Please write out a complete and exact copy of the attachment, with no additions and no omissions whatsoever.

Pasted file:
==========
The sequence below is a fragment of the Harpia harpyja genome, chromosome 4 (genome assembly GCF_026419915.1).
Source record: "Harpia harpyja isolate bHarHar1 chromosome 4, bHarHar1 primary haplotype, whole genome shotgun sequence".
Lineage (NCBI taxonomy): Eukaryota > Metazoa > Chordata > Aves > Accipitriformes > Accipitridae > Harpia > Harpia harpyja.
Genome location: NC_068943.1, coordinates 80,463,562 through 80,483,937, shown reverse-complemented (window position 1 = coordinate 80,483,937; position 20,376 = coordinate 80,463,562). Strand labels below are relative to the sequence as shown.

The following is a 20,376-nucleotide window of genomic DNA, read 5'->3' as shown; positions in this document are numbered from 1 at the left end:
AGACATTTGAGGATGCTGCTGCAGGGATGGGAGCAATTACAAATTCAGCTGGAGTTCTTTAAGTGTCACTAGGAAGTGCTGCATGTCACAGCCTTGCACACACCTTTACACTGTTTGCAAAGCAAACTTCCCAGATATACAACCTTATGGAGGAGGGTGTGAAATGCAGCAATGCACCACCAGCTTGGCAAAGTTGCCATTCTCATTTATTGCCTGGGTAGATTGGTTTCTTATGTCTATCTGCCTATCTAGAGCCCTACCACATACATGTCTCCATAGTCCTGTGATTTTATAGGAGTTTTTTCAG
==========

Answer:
The sequence below is a fragment of the Harpia harpyja genome, chromosome 4 (genome assembly GCF_026419915.1).
Source record: "Harpia harpyja isolate bHarHar1 chromosome 4, bHarHar1 primary haplotype, whole genome shotgun sequence".
Lineage (NCBI taxonomy): Eukaryota > Metazoa > Chordata > Aves > Accipitriformes > Accipitridae > Harpia > Harpia harpyja.
Genome location: NC_068943.1, coordinates 80,463,562 through 80,483,937, shown reverse-complemented (window position 1 = coordinate 80,483,937; position 20,376 = coordinate 80,463,562). Strand labels below are relative to the sequence as shown.

The following is a 20,376-nucleotide window of genomic DNA, read 5'->3' as shown; positions in this document are numbered from 1 at the left end:
AGACATTTGAGGATGCTGCTGCAGGGATGGGAGCAATTACAAATTCAGCTGGAGTTCTTTAAGTGTCACTAGGAAGTGCTGCATGTCACAGCCTTGCACACACCTTTACACTGTTTGCAAAGCAAACTTCCCAGATATACAACCTTATGGAGGAGGGTGTGAAATGCAGCAATGCACCACCAGCTTGGCAAAGTTGCCATTCTCATTTATTGCCTGGGTAGATTGGTTTCTTATGTCTATCTGCCTATCTAGAGCCCTACCACATACATGTCTCCATAGTCCTGTGATTTTATAGGAGTTTTTTCAG